“I actually struggled with how much food comes up in the collection,” Mia says in between bites, when I ask her about how her own Filipino experience influenced the book. “It’s such a staple, sometimes pushed to stereotype, of immigrant fiction, particularly Asian immigrant fiction.”
She laughs off the all-too-familiar themes of fragrant spices and mysterious herbs and soups resembling potions. We dream up a stilted scene where someone gets shamed because they can’t make a treasured family recipe, only to discover the fictional secret to a hypothetical pancit dish is indeed a tita’s love.
“Ultimately, it felt disingenuous to avoid food in the narratives,” she says. “The book deals so much with Filipino family life and immigrant life, and food is central to those experiences, particularly in countries that are not the Philippines. Food has an added responsibility of bringing people together. It gets people reminiscing about what they love about the country.”
When I ask her what she remembers most about Manila, Mia can’t quite articulate specific anecdotes. “Because I was so young when I lived there, a lot of my Manila memories were so impressionistic,” she says. Favorite foods, naturally, she recalls, and a lot of family gatherings. But her brother’s death — he was 6, she was 3 — was a tough one. “It felt like that was the mood in the house for a long time,” Mia says, “especially at an age where you pick up more on moods than actual facts.”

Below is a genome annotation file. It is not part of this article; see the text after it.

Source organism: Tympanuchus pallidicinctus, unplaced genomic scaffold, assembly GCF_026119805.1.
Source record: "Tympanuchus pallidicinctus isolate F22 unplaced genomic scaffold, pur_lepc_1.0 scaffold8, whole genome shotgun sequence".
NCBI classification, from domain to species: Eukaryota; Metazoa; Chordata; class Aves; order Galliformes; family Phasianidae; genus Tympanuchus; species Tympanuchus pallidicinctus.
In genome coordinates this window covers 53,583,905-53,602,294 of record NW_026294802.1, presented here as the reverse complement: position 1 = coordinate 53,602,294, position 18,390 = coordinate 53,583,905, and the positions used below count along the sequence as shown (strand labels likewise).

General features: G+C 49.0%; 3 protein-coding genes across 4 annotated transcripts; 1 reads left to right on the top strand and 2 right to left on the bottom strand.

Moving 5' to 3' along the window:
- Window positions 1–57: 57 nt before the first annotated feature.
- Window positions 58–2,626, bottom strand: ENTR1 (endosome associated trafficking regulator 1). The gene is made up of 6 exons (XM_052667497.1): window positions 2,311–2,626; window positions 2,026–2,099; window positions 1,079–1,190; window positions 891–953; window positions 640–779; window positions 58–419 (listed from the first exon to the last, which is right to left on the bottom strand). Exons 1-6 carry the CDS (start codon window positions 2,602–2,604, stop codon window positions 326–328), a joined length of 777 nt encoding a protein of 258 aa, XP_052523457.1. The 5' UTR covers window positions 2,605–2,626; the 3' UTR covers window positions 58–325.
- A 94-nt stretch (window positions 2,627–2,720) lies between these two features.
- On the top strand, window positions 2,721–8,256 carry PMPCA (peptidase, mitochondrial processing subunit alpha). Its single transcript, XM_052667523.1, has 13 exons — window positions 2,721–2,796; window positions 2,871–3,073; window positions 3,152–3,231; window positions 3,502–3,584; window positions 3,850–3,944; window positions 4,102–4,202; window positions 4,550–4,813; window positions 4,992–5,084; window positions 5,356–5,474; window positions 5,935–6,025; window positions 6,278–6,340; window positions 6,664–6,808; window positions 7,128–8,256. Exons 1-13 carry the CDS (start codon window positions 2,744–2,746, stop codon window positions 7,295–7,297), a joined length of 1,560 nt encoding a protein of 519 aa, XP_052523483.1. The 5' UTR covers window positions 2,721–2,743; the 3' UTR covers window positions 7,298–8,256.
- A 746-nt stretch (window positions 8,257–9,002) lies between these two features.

Then, three years later, when Mia was 6, her family sought a change of scenery. She had an uncle who was working in Bahrain, a small island country in the Middle East, and the rest of Mia’s family followed suit. “There were a lot of expats from all over. Brits, Indians, lots of Filipinos,” Mia says of the cosmopolitanism thrusted upon her at an early age. “I have really idyllic memories of it. The one regret for me is that I never learned Arabic. When you’re a kid, you never seek anything beyond what’s required of you.”
Such is the blessing and the curse of the third-culture kid. You have the joy of building a relationship with many different cultures, but you wager the feeling of not having full ownership of any, risk drowning in a melting pot. At least Mia and her family had the luxury to visit the Philippines often. “It’s what expats do,” she says. “Moving to America is different; it’s like, ‘Now you’re American.’ But expats in Bahrain think of being there as very temporary. You go back to the Philippines for holidays, every summer.”
In Bahrain, Mia explains, expatriate Filipinos believe they’ll chauffeur oil magnates or clean oasis-like mansions or engineer pipelines across deserts for only a little while. The ubiquity of the acronym OFW — overseas Filipino worker — in the vernacular at home in the Philippines and abroad speaks to the specificity of the experience. “There’s always an eye toward saving up money or sending money back [to the Philippines] to put relatives through school,” she says. “It’s not about building a life where you are, but about building lives for your family back home.”